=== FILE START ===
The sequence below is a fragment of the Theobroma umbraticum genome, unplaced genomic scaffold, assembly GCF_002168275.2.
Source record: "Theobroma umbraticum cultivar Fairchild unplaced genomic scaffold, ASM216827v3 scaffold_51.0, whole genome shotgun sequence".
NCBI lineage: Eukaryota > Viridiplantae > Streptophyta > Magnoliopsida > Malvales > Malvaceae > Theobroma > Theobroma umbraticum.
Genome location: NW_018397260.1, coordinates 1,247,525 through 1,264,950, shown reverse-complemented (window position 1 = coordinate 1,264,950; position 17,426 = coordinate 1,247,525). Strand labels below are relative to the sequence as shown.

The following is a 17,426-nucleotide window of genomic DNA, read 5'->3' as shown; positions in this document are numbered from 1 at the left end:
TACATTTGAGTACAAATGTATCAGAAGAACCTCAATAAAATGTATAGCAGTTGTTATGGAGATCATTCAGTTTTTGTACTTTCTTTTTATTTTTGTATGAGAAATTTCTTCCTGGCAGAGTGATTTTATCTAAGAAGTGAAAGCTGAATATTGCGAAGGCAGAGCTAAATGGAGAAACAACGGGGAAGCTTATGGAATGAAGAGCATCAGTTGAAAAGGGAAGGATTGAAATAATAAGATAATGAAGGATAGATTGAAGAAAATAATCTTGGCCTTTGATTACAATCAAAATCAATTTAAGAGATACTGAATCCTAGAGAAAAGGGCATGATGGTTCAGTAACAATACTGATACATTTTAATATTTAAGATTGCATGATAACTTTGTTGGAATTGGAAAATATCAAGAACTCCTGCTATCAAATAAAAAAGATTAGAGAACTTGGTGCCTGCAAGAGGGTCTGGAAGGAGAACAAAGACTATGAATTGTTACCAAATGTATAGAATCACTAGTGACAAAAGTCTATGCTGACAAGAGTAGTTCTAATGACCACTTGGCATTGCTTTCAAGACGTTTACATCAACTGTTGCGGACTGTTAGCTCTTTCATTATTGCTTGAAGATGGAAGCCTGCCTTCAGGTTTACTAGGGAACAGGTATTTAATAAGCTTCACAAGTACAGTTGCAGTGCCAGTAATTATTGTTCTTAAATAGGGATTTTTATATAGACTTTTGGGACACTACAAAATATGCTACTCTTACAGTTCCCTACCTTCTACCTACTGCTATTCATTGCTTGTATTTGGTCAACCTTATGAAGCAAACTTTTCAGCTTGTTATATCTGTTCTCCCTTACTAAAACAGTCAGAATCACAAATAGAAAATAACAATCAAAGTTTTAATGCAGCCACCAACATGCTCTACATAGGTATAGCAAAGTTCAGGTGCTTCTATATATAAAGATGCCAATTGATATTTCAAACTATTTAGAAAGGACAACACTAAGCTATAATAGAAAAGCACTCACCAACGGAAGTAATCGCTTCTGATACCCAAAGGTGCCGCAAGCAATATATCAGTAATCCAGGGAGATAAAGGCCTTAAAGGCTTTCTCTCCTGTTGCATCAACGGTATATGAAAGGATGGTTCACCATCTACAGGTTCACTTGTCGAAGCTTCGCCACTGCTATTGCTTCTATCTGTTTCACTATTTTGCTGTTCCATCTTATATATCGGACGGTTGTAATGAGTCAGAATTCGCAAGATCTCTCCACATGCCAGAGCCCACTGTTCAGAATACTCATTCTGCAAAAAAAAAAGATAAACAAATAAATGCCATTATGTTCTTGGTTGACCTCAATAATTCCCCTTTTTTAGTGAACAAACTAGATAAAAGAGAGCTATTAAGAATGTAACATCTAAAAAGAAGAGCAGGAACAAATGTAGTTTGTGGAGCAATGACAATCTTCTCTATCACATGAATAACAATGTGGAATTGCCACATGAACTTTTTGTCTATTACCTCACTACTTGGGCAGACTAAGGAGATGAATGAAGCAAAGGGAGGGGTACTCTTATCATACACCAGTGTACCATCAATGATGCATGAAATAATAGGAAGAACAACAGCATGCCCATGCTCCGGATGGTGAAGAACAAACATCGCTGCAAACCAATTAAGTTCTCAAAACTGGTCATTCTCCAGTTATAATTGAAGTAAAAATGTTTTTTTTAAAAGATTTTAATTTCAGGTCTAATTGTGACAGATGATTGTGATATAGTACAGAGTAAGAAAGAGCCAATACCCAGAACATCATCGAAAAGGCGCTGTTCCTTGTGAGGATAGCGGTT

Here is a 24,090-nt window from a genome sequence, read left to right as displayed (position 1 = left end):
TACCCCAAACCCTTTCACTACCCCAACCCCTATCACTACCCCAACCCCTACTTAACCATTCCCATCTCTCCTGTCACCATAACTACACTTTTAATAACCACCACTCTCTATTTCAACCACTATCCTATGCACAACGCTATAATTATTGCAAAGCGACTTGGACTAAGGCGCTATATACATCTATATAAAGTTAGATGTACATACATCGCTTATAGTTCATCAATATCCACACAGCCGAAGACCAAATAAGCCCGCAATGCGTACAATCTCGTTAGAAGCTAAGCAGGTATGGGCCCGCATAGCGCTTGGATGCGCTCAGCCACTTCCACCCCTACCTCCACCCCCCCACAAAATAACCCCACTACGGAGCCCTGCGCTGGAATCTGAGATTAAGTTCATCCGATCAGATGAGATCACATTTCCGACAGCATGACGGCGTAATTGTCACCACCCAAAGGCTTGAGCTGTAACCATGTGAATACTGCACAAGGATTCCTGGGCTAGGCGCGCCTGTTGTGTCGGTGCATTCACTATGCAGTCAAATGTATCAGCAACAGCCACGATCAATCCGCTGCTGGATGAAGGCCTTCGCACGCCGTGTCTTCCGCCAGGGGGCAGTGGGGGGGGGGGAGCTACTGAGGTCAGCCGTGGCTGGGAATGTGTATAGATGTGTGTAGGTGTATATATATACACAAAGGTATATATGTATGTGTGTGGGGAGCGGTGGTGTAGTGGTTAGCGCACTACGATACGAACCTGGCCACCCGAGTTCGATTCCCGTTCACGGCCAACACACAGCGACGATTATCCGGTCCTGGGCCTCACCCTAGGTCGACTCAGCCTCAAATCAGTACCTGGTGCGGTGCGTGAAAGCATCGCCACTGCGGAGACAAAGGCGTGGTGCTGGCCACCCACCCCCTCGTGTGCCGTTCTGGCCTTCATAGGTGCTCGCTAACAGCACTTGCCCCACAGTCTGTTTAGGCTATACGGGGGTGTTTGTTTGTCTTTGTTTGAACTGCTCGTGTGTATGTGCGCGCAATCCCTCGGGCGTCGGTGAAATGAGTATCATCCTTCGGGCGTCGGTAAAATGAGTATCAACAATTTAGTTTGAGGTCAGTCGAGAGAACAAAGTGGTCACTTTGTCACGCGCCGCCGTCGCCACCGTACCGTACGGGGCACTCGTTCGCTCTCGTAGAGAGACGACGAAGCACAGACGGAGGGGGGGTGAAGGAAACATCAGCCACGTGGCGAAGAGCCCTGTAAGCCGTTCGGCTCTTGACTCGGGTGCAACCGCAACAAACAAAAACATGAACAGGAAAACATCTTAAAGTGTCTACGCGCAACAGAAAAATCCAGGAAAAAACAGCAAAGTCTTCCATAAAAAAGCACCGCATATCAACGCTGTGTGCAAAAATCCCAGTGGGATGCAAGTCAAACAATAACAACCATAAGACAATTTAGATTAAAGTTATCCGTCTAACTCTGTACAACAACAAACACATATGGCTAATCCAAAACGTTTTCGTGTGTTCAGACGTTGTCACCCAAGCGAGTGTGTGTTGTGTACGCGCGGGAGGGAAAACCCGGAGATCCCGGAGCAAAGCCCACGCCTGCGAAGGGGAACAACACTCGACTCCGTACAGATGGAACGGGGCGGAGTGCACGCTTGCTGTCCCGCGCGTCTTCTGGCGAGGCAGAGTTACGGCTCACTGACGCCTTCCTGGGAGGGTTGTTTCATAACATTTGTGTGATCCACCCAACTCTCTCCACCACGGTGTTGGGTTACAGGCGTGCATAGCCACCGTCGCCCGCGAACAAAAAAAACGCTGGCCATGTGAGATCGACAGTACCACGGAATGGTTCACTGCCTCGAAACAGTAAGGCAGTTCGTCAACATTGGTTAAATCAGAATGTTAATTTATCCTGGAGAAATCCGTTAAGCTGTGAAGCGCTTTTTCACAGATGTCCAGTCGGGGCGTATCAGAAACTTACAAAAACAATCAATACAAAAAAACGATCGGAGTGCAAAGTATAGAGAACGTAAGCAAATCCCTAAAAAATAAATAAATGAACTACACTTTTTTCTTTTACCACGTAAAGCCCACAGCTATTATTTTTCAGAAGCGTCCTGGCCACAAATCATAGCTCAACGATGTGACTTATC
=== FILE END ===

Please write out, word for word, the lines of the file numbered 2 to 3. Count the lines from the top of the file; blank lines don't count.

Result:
Source record: "Theobroma umbraticum cultivar Fairchild unplaced genomic scaffold, ASM216827v3 scaffold_51.0, whole genome shotgun sequence".
NCBI lineage: Eukaryota > Viridiplantae > Streptophyta > Magnoliopsida > Malvales > Malvaceae > Theobroma > Theobroma umbraticum.